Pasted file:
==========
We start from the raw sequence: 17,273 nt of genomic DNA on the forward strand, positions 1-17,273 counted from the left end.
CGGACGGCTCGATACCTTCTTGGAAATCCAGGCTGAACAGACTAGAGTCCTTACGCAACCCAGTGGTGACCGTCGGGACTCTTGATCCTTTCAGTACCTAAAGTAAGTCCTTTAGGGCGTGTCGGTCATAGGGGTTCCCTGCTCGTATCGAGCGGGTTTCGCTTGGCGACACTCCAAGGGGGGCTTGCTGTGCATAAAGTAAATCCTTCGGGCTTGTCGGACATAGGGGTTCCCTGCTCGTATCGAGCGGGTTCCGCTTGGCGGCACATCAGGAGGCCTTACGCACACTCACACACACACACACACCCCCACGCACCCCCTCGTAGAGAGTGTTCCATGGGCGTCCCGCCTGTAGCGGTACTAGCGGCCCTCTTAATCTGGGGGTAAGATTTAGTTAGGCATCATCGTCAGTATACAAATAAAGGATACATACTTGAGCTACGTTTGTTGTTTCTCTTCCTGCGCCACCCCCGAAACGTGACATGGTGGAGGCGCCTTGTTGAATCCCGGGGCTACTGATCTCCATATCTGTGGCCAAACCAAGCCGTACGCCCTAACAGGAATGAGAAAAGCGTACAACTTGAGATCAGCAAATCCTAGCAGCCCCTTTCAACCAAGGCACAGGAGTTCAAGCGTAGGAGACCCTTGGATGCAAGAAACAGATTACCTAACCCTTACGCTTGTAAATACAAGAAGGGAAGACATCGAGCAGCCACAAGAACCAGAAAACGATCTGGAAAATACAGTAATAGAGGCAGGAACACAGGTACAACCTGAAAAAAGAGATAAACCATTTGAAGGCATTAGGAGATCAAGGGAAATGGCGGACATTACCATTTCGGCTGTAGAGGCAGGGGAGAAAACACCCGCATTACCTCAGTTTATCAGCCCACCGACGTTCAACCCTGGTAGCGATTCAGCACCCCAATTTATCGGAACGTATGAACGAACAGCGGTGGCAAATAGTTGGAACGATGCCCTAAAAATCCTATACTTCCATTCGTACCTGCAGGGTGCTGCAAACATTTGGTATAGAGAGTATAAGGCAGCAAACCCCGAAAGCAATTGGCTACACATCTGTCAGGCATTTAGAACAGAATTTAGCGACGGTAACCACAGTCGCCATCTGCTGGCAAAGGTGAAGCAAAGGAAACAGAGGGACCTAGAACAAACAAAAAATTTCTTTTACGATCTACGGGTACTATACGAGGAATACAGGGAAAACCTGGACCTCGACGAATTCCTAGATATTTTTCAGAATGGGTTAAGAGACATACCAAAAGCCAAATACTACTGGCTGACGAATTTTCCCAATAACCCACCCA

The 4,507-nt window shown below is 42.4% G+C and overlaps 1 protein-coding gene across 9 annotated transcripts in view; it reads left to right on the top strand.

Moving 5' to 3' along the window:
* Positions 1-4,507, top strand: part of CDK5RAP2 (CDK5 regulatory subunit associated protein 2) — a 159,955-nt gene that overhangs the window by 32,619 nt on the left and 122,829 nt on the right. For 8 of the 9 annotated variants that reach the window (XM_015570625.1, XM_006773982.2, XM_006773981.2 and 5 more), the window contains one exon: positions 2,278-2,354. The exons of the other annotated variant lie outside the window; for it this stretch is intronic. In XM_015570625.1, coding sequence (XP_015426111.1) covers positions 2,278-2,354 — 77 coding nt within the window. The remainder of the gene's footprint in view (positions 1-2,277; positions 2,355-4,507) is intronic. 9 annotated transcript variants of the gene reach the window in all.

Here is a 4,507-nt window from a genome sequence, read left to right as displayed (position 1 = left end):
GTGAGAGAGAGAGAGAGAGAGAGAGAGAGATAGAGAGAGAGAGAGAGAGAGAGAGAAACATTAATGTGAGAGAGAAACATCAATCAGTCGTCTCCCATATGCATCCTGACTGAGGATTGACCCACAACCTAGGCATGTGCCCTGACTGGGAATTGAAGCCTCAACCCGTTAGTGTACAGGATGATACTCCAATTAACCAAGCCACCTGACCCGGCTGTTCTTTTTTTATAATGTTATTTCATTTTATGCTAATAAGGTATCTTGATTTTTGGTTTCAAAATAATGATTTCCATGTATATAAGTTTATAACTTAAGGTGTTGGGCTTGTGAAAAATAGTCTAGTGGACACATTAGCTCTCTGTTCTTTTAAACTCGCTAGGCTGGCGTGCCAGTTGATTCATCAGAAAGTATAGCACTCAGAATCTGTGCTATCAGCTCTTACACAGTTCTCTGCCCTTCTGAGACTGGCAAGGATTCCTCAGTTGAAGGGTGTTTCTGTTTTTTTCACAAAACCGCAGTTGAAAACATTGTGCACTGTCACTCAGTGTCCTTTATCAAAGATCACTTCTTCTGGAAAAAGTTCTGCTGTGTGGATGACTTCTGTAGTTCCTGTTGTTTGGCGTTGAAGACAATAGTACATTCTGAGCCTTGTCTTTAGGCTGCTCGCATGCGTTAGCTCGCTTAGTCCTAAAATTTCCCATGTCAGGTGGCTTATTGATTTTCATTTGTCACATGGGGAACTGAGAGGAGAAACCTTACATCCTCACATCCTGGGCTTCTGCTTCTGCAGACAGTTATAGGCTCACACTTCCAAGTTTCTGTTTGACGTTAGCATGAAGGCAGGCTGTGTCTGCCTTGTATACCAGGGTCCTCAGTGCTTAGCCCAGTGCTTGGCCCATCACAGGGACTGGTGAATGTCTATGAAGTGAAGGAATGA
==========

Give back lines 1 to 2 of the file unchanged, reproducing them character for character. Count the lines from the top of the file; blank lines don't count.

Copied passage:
We start from the raw sequence: 17,273 nt of genomic DNA on the forward strand, positions 1-17,273 counted from the left end.
CGGACGGCTCGATACCTTCTTGGAAATCCAGGCTGAACAGACTAGAGTCCTTACGCAACCCAGTGGTGACCGTCGGGACTCTTGATCCTTTCAGTACCTAAAGTAAGTCCTTTAGGGCGTGTCGGTCATAGGGGTTCCCTGCTCGTATCGAGCGGGTTTCGCTTGGCGACACTCCAAGGGGGGCTTGCTGTGCATAAAGTAAATCCTTCGGGCTTGTCGGACATAGGGGTTCCCTGCTCGTATCGAGCGGGTTCCGCTTGGCGGCACATCAGGAGGCCTTACGCACACTCACACACACACACACACCCCCACGCACCCCCTCGTAGAGAGTGTTCCATGGGCGTCCCGCCTGTAGCGGTACTAGCGGCCCTCTTAATCTGGGGGTAAGATTTAGTTAGGCATCATCGTCAGTATACAAATAAAGGATACATACTTGAGCTACGTTTGTTGTTTCTCTTCCTGCGCCACCCCCGAAACGTGACATGGTGGAGGCGCCTTGTTGAATCCCGGGGCTACTGATCTCCATATCTGTGGCCAAACCAAGCCGTACGCCCTAACAGGAATGAGAAAAGCGTACAACTTGAGATCAGCAAATCCTAGCAGCCCCTTTCAACCAAGGCACAGGAGTTCAAGCGTAGGAGACCCTTGGATGCAAGAAACAGATTACCTAACCCTTACGCTTGTAAATACAAGAAGGGAAGACATCGAGCAGCCACAAGAACCAGAAAACGATCTGGAAAATACAGTAATAGAGGCAGGAACACAGGTACAACCTGAAAAAAGAGATAAACCATTTGAAGGCATTAGGAGATCAAGGGAAATGGCGGACATTACCATTTCGGCTGTAGAGGCAGGGGAGAAAACACCCGCATTACCTCAGTTTATCAGCCCACCGACGTTCAACCCTGGTAGCGATTCAGCACCCCAATTTATCGGAACGTATGAACGAACAGCGGTGGCAAATAGTTGGAACGATGCCCTAAAAATCCTATACTTCCATTCGTACCTGCAGGGTGCTGCAAACATTTGGTATAGAGAGTATAAGGCAGCAAACCCCGAAAGCAATTGGCTACACATCTGTCAGGCATTTAGAACAGAATTTAGCGACGGTAACCACAGTCGCCATCTGCTGGCAAAGGTGAAGCAAAGGAAACAGAGGGACCTAGAACAAACAAAAAATTTCTTTTACGATCTACGGGTACTATACGAGGAATACAGGGAAAACCTGGACCTCGACGAATTCCTAGATATTTTTCAGAATGGGTTAAGAGACATACCAAAAGCCAAATACTACTGGCTGACGAATTTTCCCAATAACCCACCCA